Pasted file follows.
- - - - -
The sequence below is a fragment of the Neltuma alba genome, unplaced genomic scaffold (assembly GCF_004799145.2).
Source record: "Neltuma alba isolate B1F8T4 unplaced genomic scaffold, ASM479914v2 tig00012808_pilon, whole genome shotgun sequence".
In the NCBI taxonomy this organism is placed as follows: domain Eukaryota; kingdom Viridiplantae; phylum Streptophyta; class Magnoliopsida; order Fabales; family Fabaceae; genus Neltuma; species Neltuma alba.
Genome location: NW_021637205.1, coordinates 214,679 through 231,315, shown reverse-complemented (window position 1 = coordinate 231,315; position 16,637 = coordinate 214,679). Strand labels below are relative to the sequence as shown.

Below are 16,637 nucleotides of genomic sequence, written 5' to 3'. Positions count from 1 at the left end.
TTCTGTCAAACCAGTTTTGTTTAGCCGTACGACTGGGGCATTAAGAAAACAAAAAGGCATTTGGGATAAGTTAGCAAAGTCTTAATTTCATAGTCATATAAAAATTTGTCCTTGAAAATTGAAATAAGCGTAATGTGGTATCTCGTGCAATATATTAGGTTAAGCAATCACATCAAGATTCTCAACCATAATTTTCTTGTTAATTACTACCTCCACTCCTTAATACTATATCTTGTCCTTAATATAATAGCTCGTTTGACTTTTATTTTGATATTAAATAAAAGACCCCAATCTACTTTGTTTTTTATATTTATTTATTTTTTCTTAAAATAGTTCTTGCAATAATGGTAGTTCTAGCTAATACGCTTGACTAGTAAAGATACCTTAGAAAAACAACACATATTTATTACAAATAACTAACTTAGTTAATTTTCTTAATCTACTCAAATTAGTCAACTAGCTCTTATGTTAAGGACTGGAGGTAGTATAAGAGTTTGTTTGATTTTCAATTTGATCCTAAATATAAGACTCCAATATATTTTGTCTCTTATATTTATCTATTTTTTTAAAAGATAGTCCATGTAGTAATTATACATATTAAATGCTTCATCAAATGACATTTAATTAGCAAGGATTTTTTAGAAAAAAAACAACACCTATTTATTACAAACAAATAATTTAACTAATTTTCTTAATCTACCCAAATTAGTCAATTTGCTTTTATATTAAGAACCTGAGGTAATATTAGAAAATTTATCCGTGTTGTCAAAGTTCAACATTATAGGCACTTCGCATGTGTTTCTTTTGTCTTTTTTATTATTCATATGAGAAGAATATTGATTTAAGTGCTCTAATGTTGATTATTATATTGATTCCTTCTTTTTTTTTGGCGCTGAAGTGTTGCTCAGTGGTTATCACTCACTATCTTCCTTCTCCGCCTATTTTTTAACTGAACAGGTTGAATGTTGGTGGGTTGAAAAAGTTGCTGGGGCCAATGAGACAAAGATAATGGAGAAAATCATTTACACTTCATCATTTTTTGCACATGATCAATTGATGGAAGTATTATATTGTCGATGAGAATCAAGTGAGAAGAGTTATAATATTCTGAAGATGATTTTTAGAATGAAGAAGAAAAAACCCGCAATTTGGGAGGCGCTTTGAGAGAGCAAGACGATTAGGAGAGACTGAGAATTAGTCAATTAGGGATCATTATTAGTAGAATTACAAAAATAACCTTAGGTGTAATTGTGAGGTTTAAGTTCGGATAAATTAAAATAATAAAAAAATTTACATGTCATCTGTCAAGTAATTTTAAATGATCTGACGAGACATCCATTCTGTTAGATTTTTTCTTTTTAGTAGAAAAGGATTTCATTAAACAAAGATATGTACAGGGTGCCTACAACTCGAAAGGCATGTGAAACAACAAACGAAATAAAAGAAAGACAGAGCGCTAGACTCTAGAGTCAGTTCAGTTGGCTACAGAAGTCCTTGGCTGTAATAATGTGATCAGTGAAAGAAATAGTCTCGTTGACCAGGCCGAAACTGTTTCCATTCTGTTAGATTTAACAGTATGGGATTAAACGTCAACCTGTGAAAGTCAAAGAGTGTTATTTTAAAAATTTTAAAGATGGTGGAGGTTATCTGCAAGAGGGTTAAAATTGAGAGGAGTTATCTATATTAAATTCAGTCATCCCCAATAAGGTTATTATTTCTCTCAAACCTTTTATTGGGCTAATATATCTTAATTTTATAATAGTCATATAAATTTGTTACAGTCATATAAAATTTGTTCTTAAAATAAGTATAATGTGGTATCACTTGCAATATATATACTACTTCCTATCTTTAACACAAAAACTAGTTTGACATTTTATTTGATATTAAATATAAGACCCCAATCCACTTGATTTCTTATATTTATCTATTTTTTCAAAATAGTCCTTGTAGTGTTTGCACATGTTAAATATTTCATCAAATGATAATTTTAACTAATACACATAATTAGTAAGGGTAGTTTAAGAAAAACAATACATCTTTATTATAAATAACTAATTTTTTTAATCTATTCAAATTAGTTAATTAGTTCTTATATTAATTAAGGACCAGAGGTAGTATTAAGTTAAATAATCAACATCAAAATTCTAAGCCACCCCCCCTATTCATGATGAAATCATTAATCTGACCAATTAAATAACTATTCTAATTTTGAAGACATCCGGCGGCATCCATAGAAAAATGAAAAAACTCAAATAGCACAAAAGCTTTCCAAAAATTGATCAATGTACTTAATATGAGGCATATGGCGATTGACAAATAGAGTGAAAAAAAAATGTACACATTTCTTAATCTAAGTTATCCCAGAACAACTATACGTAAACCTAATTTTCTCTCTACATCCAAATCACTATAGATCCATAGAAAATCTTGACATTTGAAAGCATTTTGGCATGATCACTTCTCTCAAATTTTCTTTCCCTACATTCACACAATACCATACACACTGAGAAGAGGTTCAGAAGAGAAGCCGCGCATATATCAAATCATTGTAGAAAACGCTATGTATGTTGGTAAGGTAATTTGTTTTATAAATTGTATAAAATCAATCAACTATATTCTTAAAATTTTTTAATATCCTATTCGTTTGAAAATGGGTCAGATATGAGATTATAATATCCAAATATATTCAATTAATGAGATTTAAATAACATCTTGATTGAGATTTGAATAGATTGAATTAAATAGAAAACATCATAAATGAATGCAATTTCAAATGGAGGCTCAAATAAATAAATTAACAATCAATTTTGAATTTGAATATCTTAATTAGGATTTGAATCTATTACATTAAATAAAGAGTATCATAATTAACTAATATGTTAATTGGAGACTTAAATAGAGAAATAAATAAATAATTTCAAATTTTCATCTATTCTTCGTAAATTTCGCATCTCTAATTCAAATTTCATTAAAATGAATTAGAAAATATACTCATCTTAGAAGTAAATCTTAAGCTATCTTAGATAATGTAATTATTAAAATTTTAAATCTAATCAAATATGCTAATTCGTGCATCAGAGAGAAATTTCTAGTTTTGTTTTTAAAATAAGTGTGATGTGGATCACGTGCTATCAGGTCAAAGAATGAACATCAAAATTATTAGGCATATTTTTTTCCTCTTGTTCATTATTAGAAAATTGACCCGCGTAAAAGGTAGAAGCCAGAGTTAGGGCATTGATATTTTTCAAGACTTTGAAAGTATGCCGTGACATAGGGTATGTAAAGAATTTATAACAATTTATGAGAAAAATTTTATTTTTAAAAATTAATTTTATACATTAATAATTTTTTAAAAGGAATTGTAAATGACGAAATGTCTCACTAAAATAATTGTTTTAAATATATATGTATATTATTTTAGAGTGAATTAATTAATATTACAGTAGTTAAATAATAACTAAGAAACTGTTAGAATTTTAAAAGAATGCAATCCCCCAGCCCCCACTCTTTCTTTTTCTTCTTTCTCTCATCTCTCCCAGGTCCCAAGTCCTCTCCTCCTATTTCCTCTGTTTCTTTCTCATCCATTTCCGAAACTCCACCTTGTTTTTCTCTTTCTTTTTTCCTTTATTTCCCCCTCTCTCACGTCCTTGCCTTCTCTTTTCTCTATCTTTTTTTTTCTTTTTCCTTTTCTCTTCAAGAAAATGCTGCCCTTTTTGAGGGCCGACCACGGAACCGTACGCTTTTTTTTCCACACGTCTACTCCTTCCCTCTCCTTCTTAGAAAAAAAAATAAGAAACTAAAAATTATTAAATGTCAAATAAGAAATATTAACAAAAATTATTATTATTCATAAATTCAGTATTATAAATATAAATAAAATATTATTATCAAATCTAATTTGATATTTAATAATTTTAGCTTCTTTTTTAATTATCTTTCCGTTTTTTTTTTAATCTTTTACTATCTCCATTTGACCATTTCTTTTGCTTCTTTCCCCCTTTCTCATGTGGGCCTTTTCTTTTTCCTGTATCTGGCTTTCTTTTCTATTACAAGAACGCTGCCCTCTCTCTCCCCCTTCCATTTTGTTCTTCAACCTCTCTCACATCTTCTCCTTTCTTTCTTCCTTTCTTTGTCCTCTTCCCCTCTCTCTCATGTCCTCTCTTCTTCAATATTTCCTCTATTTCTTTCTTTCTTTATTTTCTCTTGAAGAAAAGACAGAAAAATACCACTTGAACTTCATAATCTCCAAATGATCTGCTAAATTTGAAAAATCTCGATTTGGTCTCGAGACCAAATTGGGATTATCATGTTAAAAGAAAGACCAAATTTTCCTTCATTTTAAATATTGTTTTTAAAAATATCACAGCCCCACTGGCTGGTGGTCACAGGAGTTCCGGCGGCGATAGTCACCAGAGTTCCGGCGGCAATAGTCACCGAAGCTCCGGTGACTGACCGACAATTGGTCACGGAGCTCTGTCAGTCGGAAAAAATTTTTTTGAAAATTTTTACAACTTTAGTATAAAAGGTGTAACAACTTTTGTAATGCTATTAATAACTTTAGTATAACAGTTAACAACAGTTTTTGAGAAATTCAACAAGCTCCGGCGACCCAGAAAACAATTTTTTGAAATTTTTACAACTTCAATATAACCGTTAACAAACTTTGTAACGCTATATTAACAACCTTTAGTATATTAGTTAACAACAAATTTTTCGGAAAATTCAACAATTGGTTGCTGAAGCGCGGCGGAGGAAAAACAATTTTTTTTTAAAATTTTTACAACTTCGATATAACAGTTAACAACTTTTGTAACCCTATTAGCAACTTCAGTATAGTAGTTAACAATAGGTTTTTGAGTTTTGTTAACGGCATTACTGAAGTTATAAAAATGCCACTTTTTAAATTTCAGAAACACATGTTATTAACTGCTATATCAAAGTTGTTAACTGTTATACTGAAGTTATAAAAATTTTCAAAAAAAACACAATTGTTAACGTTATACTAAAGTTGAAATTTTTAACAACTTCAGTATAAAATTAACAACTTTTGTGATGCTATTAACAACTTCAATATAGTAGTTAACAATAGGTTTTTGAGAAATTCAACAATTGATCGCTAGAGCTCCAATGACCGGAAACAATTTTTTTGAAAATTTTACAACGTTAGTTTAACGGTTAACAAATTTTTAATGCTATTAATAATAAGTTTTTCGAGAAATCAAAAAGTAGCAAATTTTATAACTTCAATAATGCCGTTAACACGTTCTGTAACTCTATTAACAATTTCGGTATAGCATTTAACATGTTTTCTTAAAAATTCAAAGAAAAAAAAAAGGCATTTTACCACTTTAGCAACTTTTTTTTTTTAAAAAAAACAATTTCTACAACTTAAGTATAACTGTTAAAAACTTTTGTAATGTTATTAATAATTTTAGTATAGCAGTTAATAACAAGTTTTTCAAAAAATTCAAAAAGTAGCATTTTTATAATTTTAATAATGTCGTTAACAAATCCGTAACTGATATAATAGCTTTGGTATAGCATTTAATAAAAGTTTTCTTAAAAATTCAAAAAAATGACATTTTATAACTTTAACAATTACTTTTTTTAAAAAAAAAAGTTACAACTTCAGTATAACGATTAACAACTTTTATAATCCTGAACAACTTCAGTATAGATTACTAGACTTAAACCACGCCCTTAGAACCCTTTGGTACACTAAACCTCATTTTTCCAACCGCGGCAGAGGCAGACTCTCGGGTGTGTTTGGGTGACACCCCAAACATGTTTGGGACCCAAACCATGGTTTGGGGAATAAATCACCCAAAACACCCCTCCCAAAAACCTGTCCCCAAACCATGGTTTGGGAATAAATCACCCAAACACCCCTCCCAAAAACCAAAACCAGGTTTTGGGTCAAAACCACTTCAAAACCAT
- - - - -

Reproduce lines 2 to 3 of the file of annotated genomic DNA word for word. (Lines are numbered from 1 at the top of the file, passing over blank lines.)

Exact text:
Source record: "Neltuma alba isolate B1F8T4 unplaced genomic scaffold, ASM479914v2 tig00012808_pilon, whole genome shotgun sequence".
In the NCBI taxonomy this organism is placed as follows: domain Eukaryota; kingdom Viridiplantae; phylum Streptophyta; class Magnoliopsida; order Fabales; family Fabaceae; genus Neltuma; species Neltuma alba.